In the world of climate modeling, aerosols are troublemakers.
The tiny airborne particles, which come from human sources like burning fossil fuels and biomass as well as natural sources like volcanic eruptions and sea spray, are known to have a cooling effect on the Earth's climate by affecting cloud reflectivity.
Exactly how much they cool, though, is a topic of considerable uncertainty.
This is a problem when climate scientists try to understand the warming effects of carbon dioxide, which they know warms the planet.
"We don't know what the aerosol forcing is, so we don't know what fraction of the carbon dioxide forcing has been offset [by aerosols]," said Ken Carslaw, an atmospheric scientist at the University of Leeds.
A new paper by Carslaw published yesterday in the journal Nature places a sharper focus on what are referred to as natural aerosols and their effects on cloud brightness. As the name suggests, these are the ones that come from natural processes like volcanic eruptions.
Carslaw's research effort was directed at understanding more about the uncertainty in how aerosols cool the planet. He found that a lot of the problem lay in understanding natural aerosols, versus ones from humans.
"We discovered nearly half the forcing uncertainty was caused by these natural aerosols," Carslaw said.
A need to benchmark the preindustrial age
That's not because natural aerosols significantly contribute to climate forcing today. Nowadays, the impacts of human-released aerosols dwarf those of natural ones.
Rather, it's because scientists need to have a base-line understanding to account for the cooling effects of natural aerosols before the industrial age, versus the cooling effects we see today.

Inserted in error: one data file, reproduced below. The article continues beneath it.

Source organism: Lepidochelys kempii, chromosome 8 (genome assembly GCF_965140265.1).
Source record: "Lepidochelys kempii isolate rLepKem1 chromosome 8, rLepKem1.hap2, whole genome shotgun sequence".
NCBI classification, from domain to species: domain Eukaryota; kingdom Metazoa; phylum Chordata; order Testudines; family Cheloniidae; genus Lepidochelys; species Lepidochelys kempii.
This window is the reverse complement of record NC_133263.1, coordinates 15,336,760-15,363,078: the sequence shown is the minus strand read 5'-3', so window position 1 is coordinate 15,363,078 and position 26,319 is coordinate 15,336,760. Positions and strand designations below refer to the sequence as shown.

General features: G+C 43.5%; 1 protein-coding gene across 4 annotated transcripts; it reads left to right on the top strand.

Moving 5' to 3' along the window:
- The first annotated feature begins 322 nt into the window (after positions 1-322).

"To understand the cooling effect, we want to understand not only what the cooling effect is today but what it was  or 300 years ago," said Daniel Murphy, a climate scientist with the National Oceanic and Atmospheric Administration's Earth System Research Laboratory.
The cooling effect of those natural aerosols, before industrialization, is very uncertain.
Knowing that natural aerosols are the ones with the most uncertainty, Carslaw said, provides scientists with a target area to focus on.
"The positive thing is we have a pretty good idea now where the uncertainties are. Once you know what they are, you can kind of go after them," he said.
Carslaw plans to use models to try to learn more about natural aerosol concentrations and their effects on climate in the preindustrial era.
Search for a near-pristine area
Although there is almost nowhere in the world today with what Carslaw called "pristine" aerosol levels, unaffected by human emissions, some parts of the Southern Hemisphere come close, and that is where he plans to look, the researcher said.
NOAA's Murphy said researchers can also work to reduce uncertainty by trying to understand more about how aerosols work in the atmosphere.
Yi Ming, a climate scientist and aerosol expert at NOAA's Geophysical Fluid Dynamics Laboratory, which contributes climate models to the Intergovernmental Panel on Climate Change (IPCC), said the paper's findings underscore the need to focus on an area he and many other researchers thought needed additional emphasis.
"The unique result of this study is that the emphasis is more on natural aerosols as opposed to anthropogenic aerosols," Ming said.
He also said the research could push the IPCC to pay more attention to natural aerosols in the models it uses.
Right now, the IPCC specifies levels of human-caused emissions that go into its models, but not natural ones. This lack of consistency could lead to some of the differences in the models, Ming suggested.
"There's no doubt that the kind of thinking in this paper will help modeling centers better guide their model development effort in the future," he said.
Reprinted from Climatewire with permission from Environment & Energy Publishing, LLC. www.eenews.net, 202-628-6500